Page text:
Early textile mill with women workers
INDUSTRY ON THE BACKS OF SLAVES. Returning to our journey through the remarkable book, 'The Half Has Never Been Told,' we turned to Chapter Nine, entitled 'Backs.'
The author once again draws us to his main theme: the development of capitalism in the US is best understood as proceeding on the backs of slaves and the backs of ethnically cleansed Native peoples of the West. He challenges and undermines the more common story of capitalism developing with a self-contained free-labor North, while the South was a sluggish and disconnected backwater.
The industries that first expanded in the North were ship building to move cotton and slaves to market, iron and metal working to supply tools to the slave labor camps, and finally, textile mills to weave cotton into cloth here, rather than to have to supply the slaves and others with clothing imported from England.
The author gives two simple examples of a hoe and an axe, the metal part of them. Move 200,000 slaves to the Deep South and Southwest, and you have to put a tool in their hands. Where do the axe heads come from? From the rapid expansion of iron works in Connecticut. Likewise with the guns of the overseers and slave catchers, soon to be followed by iron steam engines, both for the textile mills and the new railroads to move cotton and other goods to markets more readily. All of this was mainly driven from the demands for tools come from the vast clearing and plowing of land for the cotton plantations. What was happening in the North was driven mainly from the South.
The growth of new industries to supply slavery was rapid. In 1850, 500,000 Americans labored in manufacturing. In ten years, it was 1.2 million. Immigrant labor poured in from Europe, 1.5 million in the 1840s alone.
But the author's argument is not undialectical. Once an industrial power arose in the North, it acquired its own 'sectional interests' that contended with slave capital. In the level of politics, this would be played out in the ongoing tug-of-war over whether new states and territories would be 'free' or 'slave.'
This began making waves with the 'Wilmot Proviso,' a measure attached to a bill concluding the Mexican War, by Pennsylvania Congressman David Wilmot, that none of the territories acquired in the war would be open to slavery, thus following in the earlier pattern of the Northwest Ordinance.
The measure was stymied, but the long debate over it factionalized the two major parties, the Whigs and the Democrats. The Whigs started with two factions, 'Cotton Whigs' and 'Conscience Whigs', and grew into more. The Democrats at first gathered into the 'Barnburners' of Martin Van Buren and the 'Hunkers,' siding with the slave Democrats in the South. These tensions would grow even greater and into more factions and parties in the period ahead. More to come. Read more!
Wednesday, February 25, 2015
Wednesday, February 04, 2015
TEXAS, BANKS AND SLAVERY. We continue through ‘The Half Has Never Been Told' with Chapter 8, entitled ‘Blood.’ It starts with the blood drawn on the backs of slaves by the ‘whipping machine,’ forcing ever higher productivity from slaves in the ‘Southwest,’ meaning the Mississippi region. A few slaves resisted the lash, but when one told his master he wouldn’t be whipped anymore, he got the answer, ‘if you can’t be whipped, I can still kill you.’ He could, without penalty, save for the price of replacing the slave. Some slaves ran off, and here ‘blood’ came to mean bloodhound, the dogs used to catch them. Of the hounds’ noise on the chase, said white enslavers, ‘the music they make was the sweetest in the world.’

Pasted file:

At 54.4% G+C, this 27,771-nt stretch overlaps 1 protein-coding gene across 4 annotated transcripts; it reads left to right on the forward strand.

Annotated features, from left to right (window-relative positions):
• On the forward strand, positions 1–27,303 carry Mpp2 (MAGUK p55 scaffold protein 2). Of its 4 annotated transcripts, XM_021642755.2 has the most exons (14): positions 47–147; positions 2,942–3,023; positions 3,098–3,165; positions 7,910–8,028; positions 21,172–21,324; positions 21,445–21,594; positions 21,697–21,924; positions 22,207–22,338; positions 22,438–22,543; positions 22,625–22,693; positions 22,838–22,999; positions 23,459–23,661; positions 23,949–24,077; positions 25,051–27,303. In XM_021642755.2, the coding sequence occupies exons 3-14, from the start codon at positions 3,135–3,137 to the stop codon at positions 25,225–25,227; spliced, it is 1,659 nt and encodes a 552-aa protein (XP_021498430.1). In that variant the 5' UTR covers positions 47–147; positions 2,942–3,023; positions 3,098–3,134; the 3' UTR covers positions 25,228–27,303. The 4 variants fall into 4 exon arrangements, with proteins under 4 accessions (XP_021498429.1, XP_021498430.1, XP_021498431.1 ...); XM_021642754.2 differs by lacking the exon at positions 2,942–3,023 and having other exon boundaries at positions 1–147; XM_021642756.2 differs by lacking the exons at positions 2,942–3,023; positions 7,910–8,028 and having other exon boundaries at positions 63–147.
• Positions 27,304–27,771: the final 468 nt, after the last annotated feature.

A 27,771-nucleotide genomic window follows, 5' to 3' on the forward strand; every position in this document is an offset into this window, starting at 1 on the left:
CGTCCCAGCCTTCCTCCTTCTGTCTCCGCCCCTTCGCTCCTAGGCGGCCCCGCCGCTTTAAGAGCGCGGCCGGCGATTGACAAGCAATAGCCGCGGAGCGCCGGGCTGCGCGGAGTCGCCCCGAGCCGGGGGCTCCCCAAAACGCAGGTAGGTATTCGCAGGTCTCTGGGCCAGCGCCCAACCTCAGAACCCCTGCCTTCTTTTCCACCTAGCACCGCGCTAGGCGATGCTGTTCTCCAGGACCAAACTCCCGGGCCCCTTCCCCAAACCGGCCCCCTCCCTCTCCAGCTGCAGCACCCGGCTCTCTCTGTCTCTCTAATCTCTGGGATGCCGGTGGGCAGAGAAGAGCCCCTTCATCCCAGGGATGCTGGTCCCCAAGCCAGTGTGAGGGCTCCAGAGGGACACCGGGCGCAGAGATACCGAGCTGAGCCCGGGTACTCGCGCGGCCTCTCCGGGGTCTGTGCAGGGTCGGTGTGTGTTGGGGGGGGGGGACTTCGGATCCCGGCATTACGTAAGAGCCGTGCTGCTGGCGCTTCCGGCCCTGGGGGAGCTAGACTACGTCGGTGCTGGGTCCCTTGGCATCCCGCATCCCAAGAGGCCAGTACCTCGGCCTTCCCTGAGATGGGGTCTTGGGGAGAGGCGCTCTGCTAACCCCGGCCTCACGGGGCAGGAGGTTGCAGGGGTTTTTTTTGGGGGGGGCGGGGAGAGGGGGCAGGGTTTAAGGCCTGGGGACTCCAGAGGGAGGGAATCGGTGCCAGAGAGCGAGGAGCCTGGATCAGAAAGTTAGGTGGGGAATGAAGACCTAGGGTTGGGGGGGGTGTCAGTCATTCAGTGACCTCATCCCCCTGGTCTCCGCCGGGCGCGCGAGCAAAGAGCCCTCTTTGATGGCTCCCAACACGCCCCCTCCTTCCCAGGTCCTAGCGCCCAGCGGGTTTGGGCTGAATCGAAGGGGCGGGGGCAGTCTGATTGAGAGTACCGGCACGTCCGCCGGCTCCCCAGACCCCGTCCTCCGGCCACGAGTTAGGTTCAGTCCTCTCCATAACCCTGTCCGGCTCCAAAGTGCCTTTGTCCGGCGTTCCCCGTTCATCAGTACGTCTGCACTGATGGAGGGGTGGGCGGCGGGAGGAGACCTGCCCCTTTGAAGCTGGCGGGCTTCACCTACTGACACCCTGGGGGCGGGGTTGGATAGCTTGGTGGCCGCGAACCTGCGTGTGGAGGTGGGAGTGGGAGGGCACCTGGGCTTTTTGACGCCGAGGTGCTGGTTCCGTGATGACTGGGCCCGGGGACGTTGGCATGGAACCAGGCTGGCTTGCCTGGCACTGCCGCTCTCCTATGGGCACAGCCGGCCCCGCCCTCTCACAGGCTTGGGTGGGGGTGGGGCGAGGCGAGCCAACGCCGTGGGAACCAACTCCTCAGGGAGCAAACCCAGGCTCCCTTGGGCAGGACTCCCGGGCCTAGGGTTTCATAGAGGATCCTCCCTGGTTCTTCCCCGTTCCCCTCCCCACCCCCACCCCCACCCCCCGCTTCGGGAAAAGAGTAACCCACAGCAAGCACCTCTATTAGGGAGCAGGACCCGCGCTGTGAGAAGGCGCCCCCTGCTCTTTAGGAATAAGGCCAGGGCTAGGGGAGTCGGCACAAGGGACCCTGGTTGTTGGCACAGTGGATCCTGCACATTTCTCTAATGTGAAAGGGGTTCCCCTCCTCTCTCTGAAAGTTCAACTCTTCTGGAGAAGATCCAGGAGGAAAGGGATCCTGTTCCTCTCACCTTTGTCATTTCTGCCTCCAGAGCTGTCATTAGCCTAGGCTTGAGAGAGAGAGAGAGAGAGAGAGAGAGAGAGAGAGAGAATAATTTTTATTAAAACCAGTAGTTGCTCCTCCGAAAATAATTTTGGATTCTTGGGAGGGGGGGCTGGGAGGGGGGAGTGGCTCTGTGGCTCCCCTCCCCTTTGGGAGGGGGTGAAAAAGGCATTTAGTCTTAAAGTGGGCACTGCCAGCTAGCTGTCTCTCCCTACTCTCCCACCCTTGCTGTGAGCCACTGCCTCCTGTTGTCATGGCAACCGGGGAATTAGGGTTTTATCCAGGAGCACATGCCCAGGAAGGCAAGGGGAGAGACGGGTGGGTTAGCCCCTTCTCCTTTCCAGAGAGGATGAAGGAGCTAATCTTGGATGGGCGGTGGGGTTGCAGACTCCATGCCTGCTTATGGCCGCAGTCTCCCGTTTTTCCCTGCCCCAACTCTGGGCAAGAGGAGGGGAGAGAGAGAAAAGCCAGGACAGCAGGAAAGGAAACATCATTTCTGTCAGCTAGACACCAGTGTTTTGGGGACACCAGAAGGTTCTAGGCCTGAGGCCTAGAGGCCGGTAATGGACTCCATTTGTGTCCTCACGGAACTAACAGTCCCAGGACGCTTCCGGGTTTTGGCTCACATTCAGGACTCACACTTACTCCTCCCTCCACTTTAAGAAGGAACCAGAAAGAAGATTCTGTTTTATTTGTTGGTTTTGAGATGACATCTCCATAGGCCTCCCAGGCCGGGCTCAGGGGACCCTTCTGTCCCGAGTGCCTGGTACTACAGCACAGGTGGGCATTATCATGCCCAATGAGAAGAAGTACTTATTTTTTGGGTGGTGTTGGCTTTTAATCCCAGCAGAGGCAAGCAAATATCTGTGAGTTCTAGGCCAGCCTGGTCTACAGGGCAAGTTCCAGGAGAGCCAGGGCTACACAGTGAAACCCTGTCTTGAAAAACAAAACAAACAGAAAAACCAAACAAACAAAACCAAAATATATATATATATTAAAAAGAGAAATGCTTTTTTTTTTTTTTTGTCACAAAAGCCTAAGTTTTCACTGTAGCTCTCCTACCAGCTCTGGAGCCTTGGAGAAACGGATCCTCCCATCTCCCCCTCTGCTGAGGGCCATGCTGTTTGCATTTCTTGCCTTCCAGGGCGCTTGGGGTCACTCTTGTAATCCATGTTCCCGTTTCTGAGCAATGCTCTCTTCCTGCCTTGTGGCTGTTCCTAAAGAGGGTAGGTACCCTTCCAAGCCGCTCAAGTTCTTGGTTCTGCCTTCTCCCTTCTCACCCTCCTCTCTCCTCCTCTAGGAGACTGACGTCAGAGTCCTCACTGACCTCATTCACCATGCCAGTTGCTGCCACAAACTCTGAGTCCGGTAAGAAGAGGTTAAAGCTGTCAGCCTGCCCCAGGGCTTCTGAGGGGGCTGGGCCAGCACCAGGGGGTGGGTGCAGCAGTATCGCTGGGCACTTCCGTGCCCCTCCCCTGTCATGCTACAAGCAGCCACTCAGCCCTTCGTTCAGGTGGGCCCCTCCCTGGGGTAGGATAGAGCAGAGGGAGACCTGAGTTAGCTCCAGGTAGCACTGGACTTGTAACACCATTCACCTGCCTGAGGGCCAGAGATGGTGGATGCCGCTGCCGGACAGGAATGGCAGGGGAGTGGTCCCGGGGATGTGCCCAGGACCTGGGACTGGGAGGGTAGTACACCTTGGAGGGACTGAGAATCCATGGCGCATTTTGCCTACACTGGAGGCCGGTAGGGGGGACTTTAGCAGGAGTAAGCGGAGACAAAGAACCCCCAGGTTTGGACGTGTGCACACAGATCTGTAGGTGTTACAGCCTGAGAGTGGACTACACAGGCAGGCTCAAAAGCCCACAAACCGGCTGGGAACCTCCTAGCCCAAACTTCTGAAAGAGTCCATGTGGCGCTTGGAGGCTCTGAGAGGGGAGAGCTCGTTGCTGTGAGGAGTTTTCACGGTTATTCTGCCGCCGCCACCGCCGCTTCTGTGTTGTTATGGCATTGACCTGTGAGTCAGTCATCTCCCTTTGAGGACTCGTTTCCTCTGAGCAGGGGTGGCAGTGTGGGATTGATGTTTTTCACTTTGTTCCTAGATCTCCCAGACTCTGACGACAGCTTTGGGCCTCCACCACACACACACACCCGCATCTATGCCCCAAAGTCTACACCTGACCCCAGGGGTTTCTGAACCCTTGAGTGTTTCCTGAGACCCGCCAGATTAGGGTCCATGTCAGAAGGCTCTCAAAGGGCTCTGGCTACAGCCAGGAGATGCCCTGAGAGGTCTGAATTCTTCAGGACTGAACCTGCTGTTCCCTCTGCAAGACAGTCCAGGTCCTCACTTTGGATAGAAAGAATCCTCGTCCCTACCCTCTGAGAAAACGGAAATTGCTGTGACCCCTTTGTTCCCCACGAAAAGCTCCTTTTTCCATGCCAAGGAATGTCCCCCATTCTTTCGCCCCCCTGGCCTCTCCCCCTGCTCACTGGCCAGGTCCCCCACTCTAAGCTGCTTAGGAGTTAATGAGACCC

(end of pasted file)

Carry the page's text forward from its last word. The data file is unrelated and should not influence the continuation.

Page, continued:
But by 1836, slave productivity was causing a problem. It was outpacing, temporarily, the capacity for English textile mills to process and sell it. In a short time, the price of cotton dropped from 18 cents to six cents a pound, and the price of slaves tracked the price of cotton. To make a longer story short, a great number of Southwest enslavers suddenly couldn’t pay their debts, and many banks in the area also crashed. It was the crash of 1837. Slaves were put on the block at reduced prices in large numbers, which meant many slave families were broken up, tearing apart the ‘ties of blood’ among them to great sorrow and suffering.
One way for the enslavers to escape the bill collectors was to move into the Texas territory, where the law would not yet reach, but where they could still seize land and grow cotton. The practice was so common, bills were returned to creditors simply marked ‘GTT,’ widely understood as ‘Gone To Texas,’ but soon meant any efforts of any deadbeats to escape payment.
But therein lies the tale. Mexico had abolished slavery, but had a weak grip on its Northern States, including Texas. The enslavers in Congress wanted it, and so rigged up the ‘Republic of Texas’ backed by the enslavers’ money. Texas was brought into the union to thwart Mexico’s abolition and secure slavery’s expansion westward. Just set aside all the chauvinist mythology from the 1950s about Davy Crockett and the Alamo.
The abolitionist movement continued to grow, mainly among Northern church-based women. One tactic was signing petitions to Congress with huge numbers of names, to be printed in the Congressional Record. The enslavers in Congress would have none of it, and passed a ‘gag rule’ forbidding any mention or acceptance of these petitions as illegal. The abolitionists pointed out this thwarted the First Amendment, and that slavery thus not only stripped any rights from Blacks in the South, but was now also stripping rights from whites in the North. The dots were being connected. More to come. Read more!